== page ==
The Influence and History of the Headdress
A headdress was worn to represent power, loyalty, and authority. Outside North America, headdresses appear and are styled differently. For instance, in ancient Egypt, only the pharaoh was allowed to wear a headdress made from a stripped fabric (with a crown on top). The remaining social classes (except for Egyptian slaves), wore wigs made from vegetable-sourced fiber. Wealthier Egyptians wore bigger wigs with ringlets to show their magnificence in society.
In ancient Greece, both males and females usually keep their heads uncovered. Only during long travels do they covered their heads with a round felt hat (with fields --- a material that represents their God’s envoy sculptures and frescos). In the Middle Ages, adult Greek women wore hooded raincoats with capes. Hoods come in different styles. There are times when the end part of the hood was so long that it hung way below the waist.
Headdresses in the Middle Ages became luxurious products and ornaments. People made additions to their headdresses by including plumes, jewelry, fur, and tapes. In Europe, caps were made available. Initially, it was utilized for bathing and as nightcaps for both sexes. A male’s cap would show a long top which hung on one side. Later on, males have put off wearing the headdress and left it for Ilamas to wear until the end of the XIX century.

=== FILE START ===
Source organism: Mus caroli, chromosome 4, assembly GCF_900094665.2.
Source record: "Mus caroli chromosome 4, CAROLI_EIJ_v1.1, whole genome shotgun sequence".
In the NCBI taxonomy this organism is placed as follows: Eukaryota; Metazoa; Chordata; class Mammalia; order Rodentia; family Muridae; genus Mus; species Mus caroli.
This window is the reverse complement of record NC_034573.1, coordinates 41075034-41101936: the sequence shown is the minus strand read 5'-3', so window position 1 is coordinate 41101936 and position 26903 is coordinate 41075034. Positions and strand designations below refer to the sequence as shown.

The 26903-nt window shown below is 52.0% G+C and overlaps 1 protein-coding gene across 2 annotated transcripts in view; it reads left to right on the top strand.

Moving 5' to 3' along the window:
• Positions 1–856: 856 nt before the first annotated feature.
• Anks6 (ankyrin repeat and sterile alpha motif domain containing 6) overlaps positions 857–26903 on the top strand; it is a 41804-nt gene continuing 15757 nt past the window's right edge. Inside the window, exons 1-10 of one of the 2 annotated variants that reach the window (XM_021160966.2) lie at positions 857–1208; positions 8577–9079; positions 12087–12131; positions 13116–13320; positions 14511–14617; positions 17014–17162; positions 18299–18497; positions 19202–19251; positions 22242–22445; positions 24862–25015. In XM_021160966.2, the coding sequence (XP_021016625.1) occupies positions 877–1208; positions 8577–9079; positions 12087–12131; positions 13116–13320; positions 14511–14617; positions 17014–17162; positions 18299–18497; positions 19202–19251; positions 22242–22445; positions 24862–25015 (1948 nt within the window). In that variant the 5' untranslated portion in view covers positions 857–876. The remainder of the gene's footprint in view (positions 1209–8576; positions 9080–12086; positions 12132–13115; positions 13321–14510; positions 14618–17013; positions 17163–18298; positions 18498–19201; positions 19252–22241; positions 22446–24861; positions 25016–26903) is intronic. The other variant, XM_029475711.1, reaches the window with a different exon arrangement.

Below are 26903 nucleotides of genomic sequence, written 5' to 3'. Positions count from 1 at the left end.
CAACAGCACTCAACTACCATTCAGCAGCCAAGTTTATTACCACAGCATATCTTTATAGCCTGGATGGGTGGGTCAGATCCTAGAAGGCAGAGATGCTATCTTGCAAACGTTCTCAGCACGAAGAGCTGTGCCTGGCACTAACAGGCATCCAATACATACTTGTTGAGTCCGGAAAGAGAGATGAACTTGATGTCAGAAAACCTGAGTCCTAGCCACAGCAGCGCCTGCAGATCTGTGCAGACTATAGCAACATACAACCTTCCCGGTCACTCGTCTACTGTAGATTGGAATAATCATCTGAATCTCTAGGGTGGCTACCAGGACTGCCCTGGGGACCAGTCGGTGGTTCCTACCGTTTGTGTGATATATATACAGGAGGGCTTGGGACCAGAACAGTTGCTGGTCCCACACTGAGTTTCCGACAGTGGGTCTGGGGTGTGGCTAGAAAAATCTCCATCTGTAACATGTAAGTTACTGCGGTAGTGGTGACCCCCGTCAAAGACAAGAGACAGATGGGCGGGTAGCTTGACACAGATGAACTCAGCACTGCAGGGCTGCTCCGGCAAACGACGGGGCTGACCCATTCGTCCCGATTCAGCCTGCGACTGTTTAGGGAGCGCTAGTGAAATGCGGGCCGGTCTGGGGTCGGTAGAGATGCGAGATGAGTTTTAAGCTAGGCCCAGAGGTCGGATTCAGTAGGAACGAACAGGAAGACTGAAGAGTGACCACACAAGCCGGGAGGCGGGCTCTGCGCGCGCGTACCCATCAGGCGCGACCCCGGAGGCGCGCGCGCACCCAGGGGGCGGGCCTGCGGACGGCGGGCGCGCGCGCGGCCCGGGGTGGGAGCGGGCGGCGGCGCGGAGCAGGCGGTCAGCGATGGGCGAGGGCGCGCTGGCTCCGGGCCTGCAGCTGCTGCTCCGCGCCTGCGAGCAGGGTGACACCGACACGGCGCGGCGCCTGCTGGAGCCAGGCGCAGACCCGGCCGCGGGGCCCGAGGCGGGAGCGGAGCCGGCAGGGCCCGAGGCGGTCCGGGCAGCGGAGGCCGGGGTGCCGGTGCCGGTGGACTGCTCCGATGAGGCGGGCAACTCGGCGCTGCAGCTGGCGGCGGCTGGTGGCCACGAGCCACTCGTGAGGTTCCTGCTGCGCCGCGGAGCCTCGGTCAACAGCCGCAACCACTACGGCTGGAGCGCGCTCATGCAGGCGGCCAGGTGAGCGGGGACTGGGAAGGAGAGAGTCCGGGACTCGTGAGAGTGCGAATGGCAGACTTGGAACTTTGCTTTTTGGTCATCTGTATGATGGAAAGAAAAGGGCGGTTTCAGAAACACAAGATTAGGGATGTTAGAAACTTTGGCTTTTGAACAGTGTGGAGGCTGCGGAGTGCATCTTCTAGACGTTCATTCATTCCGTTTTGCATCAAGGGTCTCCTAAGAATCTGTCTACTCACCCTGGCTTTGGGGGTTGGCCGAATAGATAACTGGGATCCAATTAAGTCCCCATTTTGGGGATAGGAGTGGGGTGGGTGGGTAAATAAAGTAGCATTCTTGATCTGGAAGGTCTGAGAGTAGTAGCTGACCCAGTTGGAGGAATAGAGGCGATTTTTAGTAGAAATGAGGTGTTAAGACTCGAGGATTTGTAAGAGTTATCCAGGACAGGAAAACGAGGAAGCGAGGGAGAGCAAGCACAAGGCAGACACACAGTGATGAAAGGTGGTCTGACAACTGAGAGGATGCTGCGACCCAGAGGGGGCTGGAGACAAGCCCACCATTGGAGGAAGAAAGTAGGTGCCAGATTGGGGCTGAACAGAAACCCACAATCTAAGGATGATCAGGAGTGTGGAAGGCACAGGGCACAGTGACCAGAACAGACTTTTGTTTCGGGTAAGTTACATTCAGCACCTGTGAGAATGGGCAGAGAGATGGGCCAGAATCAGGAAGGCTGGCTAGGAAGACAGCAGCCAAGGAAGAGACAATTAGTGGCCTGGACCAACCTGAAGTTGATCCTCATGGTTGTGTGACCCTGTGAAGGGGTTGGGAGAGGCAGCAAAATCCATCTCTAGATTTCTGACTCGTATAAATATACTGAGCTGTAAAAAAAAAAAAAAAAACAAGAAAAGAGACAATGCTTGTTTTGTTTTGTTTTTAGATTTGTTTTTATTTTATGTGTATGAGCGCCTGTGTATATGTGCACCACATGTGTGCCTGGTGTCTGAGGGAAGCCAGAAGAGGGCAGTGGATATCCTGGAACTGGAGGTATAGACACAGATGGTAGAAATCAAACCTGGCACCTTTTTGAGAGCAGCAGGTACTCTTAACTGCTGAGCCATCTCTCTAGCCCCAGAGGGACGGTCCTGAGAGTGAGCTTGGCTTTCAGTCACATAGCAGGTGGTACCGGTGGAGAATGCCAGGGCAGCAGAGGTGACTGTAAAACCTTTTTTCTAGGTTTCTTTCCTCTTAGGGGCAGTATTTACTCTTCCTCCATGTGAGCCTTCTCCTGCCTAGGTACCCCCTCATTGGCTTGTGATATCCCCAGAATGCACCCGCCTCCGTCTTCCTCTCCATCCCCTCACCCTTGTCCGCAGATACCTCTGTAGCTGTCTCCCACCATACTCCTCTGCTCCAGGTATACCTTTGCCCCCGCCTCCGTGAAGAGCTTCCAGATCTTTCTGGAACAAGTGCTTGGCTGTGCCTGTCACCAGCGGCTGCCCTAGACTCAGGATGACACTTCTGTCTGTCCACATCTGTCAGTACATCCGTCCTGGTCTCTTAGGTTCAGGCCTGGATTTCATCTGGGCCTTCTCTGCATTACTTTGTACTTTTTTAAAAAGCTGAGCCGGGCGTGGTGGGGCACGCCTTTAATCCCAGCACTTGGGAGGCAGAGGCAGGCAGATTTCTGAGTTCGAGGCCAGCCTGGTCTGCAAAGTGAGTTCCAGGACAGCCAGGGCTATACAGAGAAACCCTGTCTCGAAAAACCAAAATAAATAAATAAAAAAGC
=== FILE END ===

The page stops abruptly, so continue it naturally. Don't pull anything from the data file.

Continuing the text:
Genin (or headdresses shaped in a high cone) were worn by women and some men in Europe. It’s speculated that the genin was popularized by Isabella Bavarian, who made it fashionable in 1395. A century later, such headdress was no longer seen in secular clothing. Its existence was still seen in masons who started wearing it. The genin skeleton worn by princesses at the time was 3 feet in height (but was eventually lowered to 2 feet). The skeleton body was typically made from starched cloth or hardened paper. Silk or other special fabrics were then fitted over the body.
Far East, headdresses in the form of turbans made its way to Europe. Turbans at the time were widely circulated. They were worn by both men and women. Persians formed a turban in the form of fabric, which was then tied the head. This form of headdress had a major influence in Islamic religion.
By the XVII and XVIII centuries, turbans phased out from European fashion. It only resurfaced during Napoleon’s campaign to Egypt and during World War II.
In Central Asia, turbans were forbidden for beggars and time-managed workers. But males who are five years of age and above from middle and high classes were cleared to wear turbans. Such headdress can was considered as a “smart” and casual headwear. It can easily be converted into a belt.
French Influence and East Slavs
By the XIV and XV centuries, French fashion took a strong hold in Europe. Headdresses in the form of cap were elongated and sharp. Male caps were completely designed with peacock feathers. Felt hats crafted by Russian craftsmen at the time were also popular.
East Slavs from all social classes had headdresses resembling as caps that extend upward. Peasants wore caps with a narrowed high crown made from felt material. Low cut caps with rounded fur bands and velvet/brocade crowns, called mumolki, were also known.